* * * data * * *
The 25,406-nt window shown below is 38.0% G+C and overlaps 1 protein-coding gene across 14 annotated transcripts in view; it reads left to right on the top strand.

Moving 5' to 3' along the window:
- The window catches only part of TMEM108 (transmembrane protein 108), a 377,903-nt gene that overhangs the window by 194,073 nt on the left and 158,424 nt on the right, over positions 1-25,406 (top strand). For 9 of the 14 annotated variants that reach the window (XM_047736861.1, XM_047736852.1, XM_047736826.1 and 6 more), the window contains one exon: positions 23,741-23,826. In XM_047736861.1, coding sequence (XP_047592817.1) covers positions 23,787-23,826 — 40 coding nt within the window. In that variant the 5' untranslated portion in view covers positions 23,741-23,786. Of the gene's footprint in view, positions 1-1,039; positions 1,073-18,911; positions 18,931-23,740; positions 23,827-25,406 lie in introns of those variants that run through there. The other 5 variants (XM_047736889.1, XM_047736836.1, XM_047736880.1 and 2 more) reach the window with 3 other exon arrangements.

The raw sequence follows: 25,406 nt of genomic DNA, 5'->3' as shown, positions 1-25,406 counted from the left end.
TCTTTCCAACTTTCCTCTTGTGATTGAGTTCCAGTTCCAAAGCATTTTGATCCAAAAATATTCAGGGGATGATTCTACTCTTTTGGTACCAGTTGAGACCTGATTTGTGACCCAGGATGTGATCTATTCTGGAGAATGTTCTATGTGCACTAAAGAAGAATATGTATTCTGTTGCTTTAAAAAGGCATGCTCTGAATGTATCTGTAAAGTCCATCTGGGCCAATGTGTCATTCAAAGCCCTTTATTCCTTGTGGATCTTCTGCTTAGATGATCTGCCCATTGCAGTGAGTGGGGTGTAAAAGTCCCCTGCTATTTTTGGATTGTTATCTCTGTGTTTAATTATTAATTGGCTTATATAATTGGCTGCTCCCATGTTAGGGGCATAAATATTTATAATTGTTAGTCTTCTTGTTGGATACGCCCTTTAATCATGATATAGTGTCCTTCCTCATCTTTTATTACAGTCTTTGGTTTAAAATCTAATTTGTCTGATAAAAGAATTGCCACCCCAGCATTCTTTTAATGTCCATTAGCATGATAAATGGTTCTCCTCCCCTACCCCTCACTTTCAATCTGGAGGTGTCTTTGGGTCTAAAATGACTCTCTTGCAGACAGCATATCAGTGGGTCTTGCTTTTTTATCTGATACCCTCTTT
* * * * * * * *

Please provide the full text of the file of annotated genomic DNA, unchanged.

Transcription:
The 25,406-nt window shown below is 38.0% G+C and overlaps 1 protein-coding gene across 14 annotated transcripts in view; it reads left to right on the top strand.

Moving 5' to 3' along the window:
- The window catches only part of TMEM108 (transmembrane protein 108), a 377,903-nt gene that overhangs the window by 194,073 nt on the left and 158,424 nt on the right, over positions 1-25,406 (top strand). For 9 of the 14 annotated variants that reach the window (XM_047736861.1, XM_047736852.1, XM_047736826.1 and 6 more), the window contains one exon: positions 23,741-23,826. In XM_047736861.1, coding sequence (XP_047592817.1) covers positions 23,787-23,826 — 40 coding nt within the window. In that variant the 5' untranslated portion in view covers positions 23,741-23,786. Of the gene's footprint in view, positions 1-1,039; positions 1,073-18,911; positions 18,931-23,740; positions 23,827-25,406 lie in introns of those variants that run through there. The other 5 variants (XM_047736889.1, XM_047736836.1, XM_047736880.1 and 2 more) reach the window with 3 other exon arrangements.

The raw sequence follows: 25,406 nt of genomic DNA, 5'->3' as shown, positions 1-25,406 counted from the left end.
TCTTTCCAACTTTCCTCTTGTGATTGAGTTCCAGTTCCAAAGCATTTTGATCCAAAAATATTCAGGGGATGATTCTACTCTTTTGGTACCAGTTGAGACCTGATTTGTGACCCAGGATGTGATCTATTCTGGAGAATGTTCTATGTGCACTAAAGAAGAATATGTATTCTGTTGCTTTAAAAAGGCATGCTCTGAATGTATCTGTAAAGTCCATCTGGGCCAATGTGTCATTCAAAGCCCTTTATTCCTTGTGGATCTTCTGCTTAGATGATCTGCCCATTGCAGTGAGTGGGGTGTAAAAGTCCCCTGCTATTTTTGGATTGTTATCTCTGTGTTTAATTATTAATTGGCTTATATAATTGGCTGCTCCCATGTTAGGGGCATAAATATTTATAATTGTTAGTCTTCTTGTTGGATACGCCCTTTAATCATGATATAGTGTCCTTCCTCATCTTTTATTACAGTCTTTGGTTTAAAATCTAATTTGTCTGATAAAAGAATTGCCACCCCAGCATTCTTTTAATGTCCATTAGCATGATAAATGGTTCTCCTCCCCTACCCCTCACTTTCAATCTGGAGGTGTCTTTGGGTCTAAAATGACTCTCTTGCAGACAGCATATCAGTGGGTCTTGCTTTTTTATCTGATACCCTCTTT